There is more to Scun­thorpe than ‘Skint’

The Daily Telegraph - Saturday - - Front Page -

I’m guess­ing most nom­i­na­tions for High Street of the Year will be pic­turesque, thriv­ing mar­ket towns with ar­ti­san bak­ers and bur­geon­ing hang­ing bas­kets, but I’m go­ing out on a limb to nom­i­nate a real out­sider. It’s not that pretty, it’s not cur­rently very ac­ces­si­ble since a land­slide cut off the rail link, and it gets a bad press courtesy of Chan­nel 4’s Skint se­ries. But let’s hear it for Scun­thorpe.

Drive in one way and you gaze on the tow­er­ing steel­works, and think about the de­cline of Bri­tish man­u­fac­tur­ing and the lack of a long-term po­lit­i­cal so­lu­tion for ar­eas like this. Come from the other side of town, though, and it’s beau­ti­ful coun­try­side with large town houses fol­lowed by a range of food and take­away shops from around the world that Lon­don’s trendy Green­wich Mar­ket would be proud to of­fer.

Walk around the town and, yes, you no­tice there are a lot of empty units, but you also see that it’s clean and, with a lick of paint, many of the older shops would re­sem­ble some­where more like pros­per­ous com­muter-belt Sevenoaks. Peo­ple clearly care about Scun­thorpe.

As a re­cent re­cruit to the Bri­tish Re­tail Con­sor­tium, the body that rep­re­sents the re­tail in­dus­try in Bri­tain, I’ve been out and about from En­field to Leeds vis­it­ing fan­tas­tic flag­ship stores and meet­ing big re­tail lead­ers. But I also see and hear small retailers talk pas­sion­ately about where they live and run their busi­nesses. The best thing about Scun­thorpe is that its lo­cal retailers are so full of com­mit­ment to their high street that they keep com­ing up with new sug­ges­tions and schemes for re­vi­tal­is­ing the town cen­tre.

Lo­cal shop owner Des Comer­ford, Scun­thorpe born and bred, shows me around on a chilly late sum­mer morn­ing. When he’s not run­ning his busi­ness, he can be found play­ing char­ity football matches and or­gan­is­ing lo­cal meet­ings, al­though he likes to be hands-on be­hind the counter on Satur­days.

Fallen Hero, Des’s flag­ship store, sells men’s cloth­ing. It brings young peo­ple to the cen­tre of Scun­thorpe. And Des has an on­line of­fer­ing that sells jeans as far afield as Ethiopia.

Fallen Hero is an in­de­pen­dent giv­ing the gi­ants a run for their money. Its suc­cess was re­cently recog­nised by an award from Drap­ers mag­a­zine. But the way Des and other Scun­thorpe in­de­pen­dents such as Hair at Sal­va­tore, Coe & Co Fine Jewellery, and Lul­laby’s Baby Den see it, their busi­nesses face an unequal bat­tle be­cause town cen­tre plan­ning has taken sec­ond place to the de­vel­op­ment of out-of-town shop­ping fa­cil­i­ties.

They wel­come the ar­rival of new stores and jobs at the nearby re­tail park be­cause they are en­cour­aged that the big retailers see a fu­ture in Scun­thorpe. Their prob­lem, though, is that they can’t spot a far-sighted vi­sion for re­tail in the whole town from the lo­cal coun­cil, which is reap­ing the fi­nan­cial ben­e­fits of penalty park­ing charges on the high street (com­pared with free park­ing in the re­tail park), a state of af­fairs that has sparked a heated de­bate in the Scun­thorpe Tele­graph about park­ing fines be­ing a lo­cal govern­ment “cash cow”.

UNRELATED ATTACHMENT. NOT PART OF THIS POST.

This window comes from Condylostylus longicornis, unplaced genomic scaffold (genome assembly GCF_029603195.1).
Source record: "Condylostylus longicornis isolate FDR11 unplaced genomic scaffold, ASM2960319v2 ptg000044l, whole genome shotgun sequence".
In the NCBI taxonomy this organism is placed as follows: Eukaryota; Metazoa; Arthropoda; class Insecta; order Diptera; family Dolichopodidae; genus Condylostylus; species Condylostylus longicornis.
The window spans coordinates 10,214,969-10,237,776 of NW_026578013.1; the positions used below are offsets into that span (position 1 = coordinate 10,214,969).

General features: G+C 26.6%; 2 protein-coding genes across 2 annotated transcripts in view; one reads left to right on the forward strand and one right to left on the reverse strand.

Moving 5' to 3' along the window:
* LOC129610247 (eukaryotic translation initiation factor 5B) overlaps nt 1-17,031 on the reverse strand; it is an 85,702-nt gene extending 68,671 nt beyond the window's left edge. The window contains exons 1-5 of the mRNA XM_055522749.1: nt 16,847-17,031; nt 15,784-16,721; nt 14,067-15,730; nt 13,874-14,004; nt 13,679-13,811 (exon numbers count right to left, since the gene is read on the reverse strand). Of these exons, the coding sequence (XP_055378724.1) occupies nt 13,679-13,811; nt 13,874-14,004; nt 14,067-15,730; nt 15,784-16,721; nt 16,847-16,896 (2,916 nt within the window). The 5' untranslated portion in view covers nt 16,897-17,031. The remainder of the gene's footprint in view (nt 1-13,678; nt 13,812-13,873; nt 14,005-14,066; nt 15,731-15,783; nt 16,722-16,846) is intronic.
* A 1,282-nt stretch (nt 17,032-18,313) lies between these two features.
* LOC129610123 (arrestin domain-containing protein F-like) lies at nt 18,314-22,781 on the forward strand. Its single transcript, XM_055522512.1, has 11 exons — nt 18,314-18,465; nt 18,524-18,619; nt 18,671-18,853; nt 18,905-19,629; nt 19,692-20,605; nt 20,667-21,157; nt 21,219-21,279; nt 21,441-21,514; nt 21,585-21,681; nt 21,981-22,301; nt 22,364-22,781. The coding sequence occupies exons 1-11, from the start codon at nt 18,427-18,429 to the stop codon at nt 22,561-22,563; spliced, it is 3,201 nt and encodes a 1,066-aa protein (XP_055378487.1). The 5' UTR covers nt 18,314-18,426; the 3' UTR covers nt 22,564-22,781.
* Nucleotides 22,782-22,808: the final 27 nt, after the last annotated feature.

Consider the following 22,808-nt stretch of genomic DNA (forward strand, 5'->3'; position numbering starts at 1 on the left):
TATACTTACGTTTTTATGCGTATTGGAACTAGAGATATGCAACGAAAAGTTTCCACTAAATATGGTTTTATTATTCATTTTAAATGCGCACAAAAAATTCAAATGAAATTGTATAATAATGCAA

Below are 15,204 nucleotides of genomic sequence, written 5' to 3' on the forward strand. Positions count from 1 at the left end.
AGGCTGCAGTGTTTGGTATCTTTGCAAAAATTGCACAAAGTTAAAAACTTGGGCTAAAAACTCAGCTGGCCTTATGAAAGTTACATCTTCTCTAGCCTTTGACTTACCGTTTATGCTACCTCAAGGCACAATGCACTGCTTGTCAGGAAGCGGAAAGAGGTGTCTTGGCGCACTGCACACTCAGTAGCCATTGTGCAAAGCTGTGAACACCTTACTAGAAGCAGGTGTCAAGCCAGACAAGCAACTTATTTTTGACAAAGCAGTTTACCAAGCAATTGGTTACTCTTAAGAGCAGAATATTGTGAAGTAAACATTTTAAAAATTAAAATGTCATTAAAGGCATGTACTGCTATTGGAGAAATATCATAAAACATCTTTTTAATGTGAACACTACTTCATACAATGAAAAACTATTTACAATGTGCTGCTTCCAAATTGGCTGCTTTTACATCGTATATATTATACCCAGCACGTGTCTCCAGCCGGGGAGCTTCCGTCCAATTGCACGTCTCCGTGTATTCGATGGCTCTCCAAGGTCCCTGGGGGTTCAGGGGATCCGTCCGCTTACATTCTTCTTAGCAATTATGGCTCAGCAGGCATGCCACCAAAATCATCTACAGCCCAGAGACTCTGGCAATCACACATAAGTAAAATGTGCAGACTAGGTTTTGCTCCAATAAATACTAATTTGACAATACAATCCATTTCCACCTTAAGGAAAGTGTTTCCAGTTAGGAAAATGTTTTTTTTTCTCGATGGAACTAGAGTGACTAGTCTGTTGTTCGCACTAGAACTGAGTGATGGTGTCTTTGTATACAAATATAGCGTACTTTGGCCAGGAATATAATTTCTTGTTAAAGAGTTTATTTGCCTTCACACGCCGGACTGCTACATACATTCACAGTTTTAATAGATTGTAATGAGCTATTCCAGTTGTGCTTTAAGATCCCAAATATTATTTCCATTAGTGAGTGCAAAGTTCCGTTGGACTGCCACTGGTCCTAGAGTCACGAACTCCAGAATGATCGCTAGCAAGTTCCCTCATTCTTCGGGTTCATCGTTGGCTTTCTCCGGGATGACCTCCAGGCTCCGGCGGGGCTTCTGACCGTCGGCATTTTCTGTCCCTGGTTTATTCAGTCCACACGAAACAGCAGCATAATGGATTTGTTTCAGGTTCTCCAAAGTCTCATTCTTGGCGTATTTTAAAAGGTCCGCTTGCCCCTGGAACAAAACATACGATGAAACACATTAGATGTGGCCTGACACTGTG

On the pos­i­tive side, Scun­thorpe retailers are full of new ideas to re­gen­er­ate their town cen­tre – a new bowl­ing al­ley, a pi­azza, bet­ter park­ing and new flats. All have been dis­missed by the coun­cil. And if you even start on the thorny is­sue of busi­ness rates, peo­ple sigh and ex­press in­credulity that the whole sys­tem is so short-sighted.

As we take a walk around the town, Des points out the tiny Dick­en­sian premises he started out in, and where he bought his first suit, brown and pin­striped, in the late Seven­ties. Then we stroll over to where he opened his first shop, Dee Jays. Both now stand empty.

Next we go into The Foundry Shop­ping Cen­tre – a yel­low-brick, low-rise cru­ci­form af­fair that sits along­side the high street. Its res­i­dents in­clude fa­mil­iar names – Boots, WH Smith, Spec­savers and Ice­land, as well as char­ity shops for the Bri­tish Heart Foun­da­tion and Age UK. It’s here that we bump into Dean and Claire, who fea­ture in the Chan­nel 4 se­ries Skint.

This is a re­al­ity show about be­ing un­em­ployed with lit­tle prospect of get­ting an­other job. Dean was laid off from the steel­works af­ter years of hard graft, but it’s in­ter­est­ing to see on screen how he tack­les the prob­lems of pro­vid­ing for a fam­ily as if it were his day job, which I sup­pose it is. Other char­ac­ters have such a range of ad­dic­tions and mis­use prob­lems that the idea of work­ing isn’t on the agenda. They aren’t even any good at shoplift­ing, and I spot Asbo no­tices on a cou­ple of shopfronts as if to prove it.

Des says that Scun­thorpe lo­cals are furious about the se­ries be­cause it only shows a tiny frac­tion of life in the town. He con­trasts the pic­ture it paints with retailers’ sup­port for lo­cal schools and com­mu­nity sport – the sort of top­ics that don’t lend them­selves to peak-time tele­vi­sion.

The queue at Costa is out of the door, so over cof­fee in the BHS café we talk about Scun­thorpe’s fu­ture. Des is adamant that lo­cal retailers will keep com­ing back to the coun­cil with pro­pos­als for re­gen­er­a­tion be­cause their busi­nesses will die if they don’t. They are throw­ing them­selves into a Keep Scun­thorpe Alive cam­paign and are look­ing to en­gage the sup­port of lo­cal politi­cians.

If pas­sion, cre­ativ­ity and de­ter­mi­na­tion count for any­thing in High Street of the Year, Scun­thorpe should def­i­nitely be a con­tender.

Amanda Cal­laghan is cor­po­rate af­fairs di­rec­tor at the Bri­tish Re­tail Con­sor­tium

Hard times: Dean and Claire Bell and their fam­ily ap­pear on C4’s ‘Skint’

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